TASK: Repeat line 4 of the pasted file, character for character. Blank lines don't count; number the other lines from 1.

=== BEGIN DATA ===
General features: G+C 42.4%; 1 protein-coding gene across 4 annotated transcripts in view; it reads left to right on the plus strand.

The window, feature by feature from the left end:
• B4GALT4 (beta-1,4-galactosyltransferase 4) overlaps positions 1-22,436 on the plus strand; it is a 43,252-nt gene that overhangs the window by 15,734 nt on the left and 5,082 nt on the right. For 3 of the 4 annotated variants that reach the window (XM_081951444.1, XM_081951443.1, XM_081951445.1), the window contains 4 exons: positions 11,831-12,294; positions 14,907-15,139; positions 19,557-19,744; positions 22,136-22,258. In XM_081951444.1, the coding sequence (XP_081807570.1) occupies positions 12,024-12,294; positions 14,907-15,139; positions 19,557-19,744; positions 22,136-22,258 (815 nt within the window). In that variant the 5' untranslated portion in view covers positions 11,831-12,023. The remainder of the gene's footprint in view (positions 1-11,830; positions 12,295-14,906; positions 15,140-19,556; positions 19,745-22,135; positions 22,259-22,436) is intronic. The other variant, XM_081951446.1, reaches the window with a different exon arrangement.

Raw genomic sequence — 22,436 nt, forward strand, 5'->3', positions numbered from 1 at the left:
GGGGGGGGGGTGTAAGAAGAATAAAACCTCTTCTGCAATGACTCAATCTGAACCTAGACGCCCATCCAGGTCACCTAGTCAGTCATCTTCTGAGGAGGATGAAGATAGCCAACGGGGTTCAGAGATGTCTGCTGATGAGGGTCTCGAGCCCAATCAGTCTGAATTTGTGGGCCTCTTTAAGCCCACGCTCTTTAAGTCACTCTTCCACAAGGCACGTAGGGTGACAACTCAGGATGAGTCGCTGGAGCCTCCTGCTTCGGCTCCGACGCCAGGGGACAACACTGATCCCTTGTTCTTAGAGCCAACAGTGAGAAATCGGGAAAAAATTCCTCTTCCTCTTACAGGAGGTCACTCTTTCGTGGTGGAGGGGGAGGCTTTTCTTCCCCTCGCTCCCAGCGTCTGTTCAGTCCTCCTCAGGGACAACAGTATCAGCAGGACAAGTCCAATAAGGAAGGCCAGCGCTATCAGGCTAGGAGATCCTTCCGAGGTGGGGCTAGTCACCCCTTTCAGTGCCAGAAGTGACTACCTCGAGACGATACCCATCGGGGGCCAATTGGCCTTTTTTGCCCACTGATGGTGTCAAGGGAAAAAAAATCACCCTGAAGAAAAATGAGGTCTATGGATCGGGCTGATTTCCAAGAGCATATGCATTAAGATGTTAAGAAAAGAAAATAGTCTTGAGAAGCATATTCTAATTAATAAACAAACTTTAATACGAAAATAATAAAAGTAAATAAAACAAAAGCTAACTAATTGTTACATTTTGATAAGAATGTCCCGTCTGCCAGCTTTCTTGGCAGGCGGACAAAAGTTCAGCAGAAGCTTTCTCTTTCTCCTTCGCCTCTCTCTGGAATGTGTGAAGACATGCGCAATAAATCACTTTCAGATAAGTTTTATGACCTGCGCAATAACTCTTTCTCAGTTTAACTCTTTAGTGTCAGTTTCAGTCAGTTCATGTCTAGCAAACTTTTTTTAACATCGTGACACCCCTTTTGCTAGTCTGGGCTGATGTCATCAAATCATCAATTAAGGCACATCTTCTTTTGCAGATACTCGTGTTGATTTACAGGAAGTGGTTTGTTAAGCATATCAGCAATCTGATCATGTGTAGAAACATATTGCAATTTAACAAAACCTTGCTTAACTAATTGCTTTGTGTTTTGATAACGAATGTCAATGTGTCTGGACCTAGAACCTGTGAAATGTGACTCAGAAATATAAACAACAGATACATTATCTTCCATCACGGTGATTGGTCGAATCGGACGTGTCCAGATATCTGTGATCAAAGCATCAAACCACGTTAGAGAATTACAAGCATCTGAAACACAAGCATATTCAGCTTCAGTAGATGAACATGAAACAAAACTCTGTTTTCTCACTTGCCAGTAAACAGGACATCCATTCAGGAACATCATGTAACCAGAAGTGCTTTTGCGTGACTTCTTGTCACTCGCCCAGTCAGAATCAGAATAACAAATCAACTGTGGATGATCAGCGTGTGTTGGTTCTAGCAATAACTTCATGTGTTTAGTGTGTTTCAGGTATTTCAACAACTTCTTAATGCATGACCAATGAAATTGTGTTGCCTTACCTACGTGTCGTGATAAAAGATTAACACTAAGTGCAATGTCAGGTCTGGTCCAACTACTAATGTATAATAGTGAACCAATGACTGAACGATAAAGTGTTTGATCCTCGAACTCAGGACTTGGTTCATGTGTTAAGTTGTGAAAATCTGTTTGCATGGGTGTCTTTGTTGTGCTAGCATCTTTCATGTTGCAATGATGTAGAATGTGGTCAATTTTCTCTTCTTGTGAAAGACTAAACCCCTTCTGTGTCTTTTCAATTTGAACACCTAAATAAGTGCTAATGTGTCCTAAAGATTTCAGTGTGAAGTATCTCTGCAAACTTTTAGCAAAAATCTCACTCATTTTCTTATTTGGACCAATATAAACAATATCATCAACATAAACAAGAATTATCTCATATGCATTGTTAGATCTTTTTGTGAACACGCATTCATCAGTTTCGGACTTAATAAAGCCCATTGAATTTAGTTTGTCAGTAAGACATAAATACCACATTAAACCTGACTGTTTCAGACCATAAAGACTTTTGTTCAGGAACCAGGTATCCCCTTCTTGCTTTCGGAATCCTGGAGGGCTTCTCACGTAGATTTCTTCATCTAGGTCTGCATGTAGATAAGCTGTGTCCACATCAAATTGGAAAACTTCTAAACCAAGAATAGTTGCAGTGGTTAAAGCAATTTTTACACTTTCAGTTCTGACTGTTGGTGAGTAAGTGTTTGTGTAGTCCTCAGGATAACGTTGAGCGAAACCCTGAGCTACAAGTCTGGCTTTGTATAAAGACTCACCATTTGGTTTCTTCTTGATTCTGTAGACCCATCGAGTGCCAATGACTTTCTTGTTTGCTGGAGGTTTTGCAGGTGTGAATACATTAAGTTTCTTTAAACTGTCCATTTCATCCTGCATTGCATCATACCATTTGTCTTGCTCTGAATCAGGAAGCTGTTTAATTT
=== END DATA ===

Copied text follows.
Raw genomic sequence — 22,436 nt, forward strand, 5'->3', positions numbered from 1 at the left: